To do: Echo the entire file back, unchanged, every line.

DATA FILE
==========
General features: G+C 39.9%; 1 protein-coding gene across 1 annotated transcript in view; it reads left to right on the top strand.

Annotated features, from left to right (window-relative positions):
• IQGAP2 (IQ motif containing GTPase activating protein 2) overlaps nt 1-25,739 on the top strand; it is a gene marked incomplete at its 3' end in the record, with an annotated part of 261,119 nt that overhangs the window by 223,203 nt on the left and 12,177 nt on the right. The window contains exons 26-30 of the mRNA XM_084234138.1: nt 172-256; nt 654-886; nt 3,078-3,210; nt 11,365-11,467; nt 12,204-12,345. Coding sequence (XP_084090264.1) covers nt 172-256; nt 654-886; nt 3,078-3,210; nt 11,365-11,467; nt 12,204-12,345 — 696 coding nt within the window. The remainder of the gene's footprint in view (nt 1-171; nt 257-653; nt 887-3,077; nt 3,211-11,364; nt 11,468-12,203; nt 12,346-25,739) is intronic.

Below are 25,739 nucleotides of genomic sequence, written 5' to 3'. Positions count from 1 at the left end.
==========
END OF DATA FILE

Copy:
General features: G+C 39.9%; 1 protein-coding gene across 1 annotated transcript in view; it reads left to right on the top strand.

Annotated features, from left to right (window-relative positions):
• IQGAP2 (IQ motif containing GTPase activating protein 2) overlaps nt 1-25,739 on the top strand; it is a gene marked incomplete at its 3' end in the record, with an annotated part of 261,119 nt that overhangs the window by 223,203 nt on the left and 12,177 nt on the right. The window contains exons 26-30 of the mRNA XM_084234138.1: nt 172-256; nt 654-886; nt 3,078-3,210; nt 11,365-11,467; nt 12,204-12,345. Coding sequence (XP_084090264.1) covers nt 172-256; nt 654-886; nt 3,078-3,210; nt 11,365-11,467; nt 12,204-12,345 — 696 coding nt within the window. The remainder of the gene's footprint in view (nt 1-171; nt 257-653; nt 887-3,077; nt 3,211-11,364; nt 11,468-12,203; nt 12,346-25,739) is intronic.

Below are 25,739 nucleotides of genomic sequence, written 5' to 3'. Positions count from 1 at the left end.